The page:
Why did Jesus say that not even the Son knows the day or the hour of the Second Coming? Puzzling.
Here are the two verses, which parallel each other and are found in the same context:
“But concerning that Day and hour, no one knows, neither the angels in heaven nor the Son, except the Father alone.” (Matt. 24:36, my translation)
36 But concerning that Day and hour, no one knows, neither the angels in heaven nor the Son, except the Father alone. (Mark. 13:32, my translation)
Wasn’t he omniscient (all-knowing), though being fully human?
The fullest revelation throughout the NT says that Jesus came to earth and humbled and emptied himself, taking the form of a servant and was born in the likeness of men (Phil. 2:5-8). So what does it mean to empty himself? Were his divine attributes “lopped off” when he was born and ministered? No.
It is better to say that the Father hid his Son’s divinity behind his humanity because humanity was added to his divine nature. What he emptied himself of was the heavenly environment—angels, glory, the throne, the unmediated, continuous presence of God without the interference of being a mortal human, purity of purity without worldly distractions, and so on. We catch a glimpse of what his heavenly glory was like while he was on the Mount of Transfiguration: Clouds, bright light, divine visitation from Moses and Elijah, and a voice from heaven (Matt. 17:1-13 // Mark 9:2-13 // Luke 9:28-36).
He did not lay aside or give up his divine attributes when he was incarnated; rather, the Son kept them but surrendered to his Father the ability to act on them by his will alone (he “surrendered” them for short). And the Father and the Son cooperated together as to when the attributes would be exercised. Picture a banker and the customer having to turn two keys at the same time to open up the safety deposit box. It takes cooperation.
Here is how professional theologian Millard Erickson answers the question about the Son freely surrendering his divine attributes to his Father:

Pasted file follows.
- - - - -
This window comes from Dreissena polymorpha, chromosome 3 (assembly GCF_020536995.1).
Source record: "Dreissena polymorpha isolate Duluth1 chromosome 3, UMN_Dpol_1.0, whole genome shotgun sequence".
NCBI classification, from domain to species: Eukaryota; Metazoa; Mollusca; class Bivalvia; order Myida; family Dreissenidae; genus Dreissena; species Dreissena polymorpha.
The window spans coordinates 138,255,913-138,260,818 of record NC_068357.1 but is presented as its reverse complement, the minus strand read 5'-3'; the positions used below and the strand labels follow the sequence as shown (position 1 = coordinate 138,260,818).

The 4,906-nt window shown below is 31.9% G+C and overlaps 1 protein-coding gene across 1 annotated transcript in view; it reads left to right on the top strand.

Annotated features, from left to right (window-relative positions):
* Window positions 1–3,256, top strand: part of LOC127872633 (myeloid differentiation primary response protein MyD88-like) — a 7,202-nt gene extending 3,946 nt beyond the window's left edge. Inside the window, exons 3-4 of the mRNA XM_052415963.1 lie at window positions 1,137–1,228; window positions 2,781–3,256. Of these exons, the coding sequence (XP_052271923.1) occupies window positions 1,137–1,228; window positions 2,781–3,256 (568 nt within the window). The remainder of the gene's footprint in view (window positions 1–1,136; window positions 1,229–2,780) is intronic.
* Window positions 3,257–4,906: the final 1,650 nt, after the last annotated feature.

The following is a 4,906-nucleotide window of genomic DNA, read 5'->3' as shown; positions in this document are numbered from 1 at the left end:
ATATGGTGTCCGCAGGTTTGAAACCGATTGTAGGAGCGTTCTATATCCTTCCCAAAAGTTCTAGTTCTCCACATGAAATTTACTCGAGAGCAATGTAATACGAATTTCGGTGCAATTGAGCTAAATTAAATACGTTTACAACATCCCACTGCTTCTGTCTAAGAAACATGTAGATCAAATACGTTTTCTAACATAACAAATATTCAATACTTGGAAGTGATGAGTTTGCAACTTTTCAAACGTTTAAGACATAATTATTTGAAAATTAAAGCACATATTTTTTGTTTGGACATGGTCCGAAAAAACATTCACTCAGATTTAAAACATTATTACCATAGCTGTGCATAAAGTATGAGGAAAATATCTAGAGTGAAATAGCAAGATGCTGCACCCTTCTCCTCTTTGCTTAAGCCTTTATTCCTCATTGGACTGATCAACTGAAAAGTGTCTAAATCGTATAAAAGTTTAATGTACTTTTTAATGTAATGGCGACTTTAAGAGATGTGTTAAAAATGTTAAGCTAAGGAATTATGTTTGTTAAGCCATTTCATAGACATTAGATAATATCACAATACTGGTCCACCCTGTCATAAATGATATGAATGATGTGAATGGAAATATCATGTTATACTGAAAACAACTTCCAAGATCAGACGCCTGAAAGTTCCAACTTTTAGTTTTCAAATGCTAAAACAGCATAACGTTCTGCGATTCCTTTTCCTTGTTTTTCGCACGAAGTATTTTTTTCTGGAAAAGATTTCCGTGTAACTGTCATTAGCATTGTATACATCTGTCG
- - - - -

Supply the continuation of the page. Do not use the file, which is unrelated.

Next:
Jesus did not give up the divine attributes, but he freely surrendered the ability to act on them on his own accord. He exercised them only in dependence on his Father. “Very truly I tell you, the Son can do nothing by himself; he can do only what he sees his Father doing, because whatever the Father does the Son also does” (John 5:19). Whenever he exercised his divine power to perform miracles or read thoughts, for example, he called on his Father and the power of the Father-directed Spirit. Both his Father’s will and his will were necessary, but his will was submitted to his Father. (p. 705)
Then Erickson uses the illustration of a safe-deposit box. Two keys—the banker’s and the depositor’s—are needed to open it. Both the will of the Father and the will of the Son had to agree.
So there is divine cooperation between the Father and the Son—and I add the Holy Spirit. Jesus is the Messiah or Anointed One. He was anointed by the Spirit (Acts 10:38). His miracles were done by his divine nature through the power of the Spirit, by the Father’s and the Son’s will. So the Triunity (Trinity) was working together during the Son’s humiliation.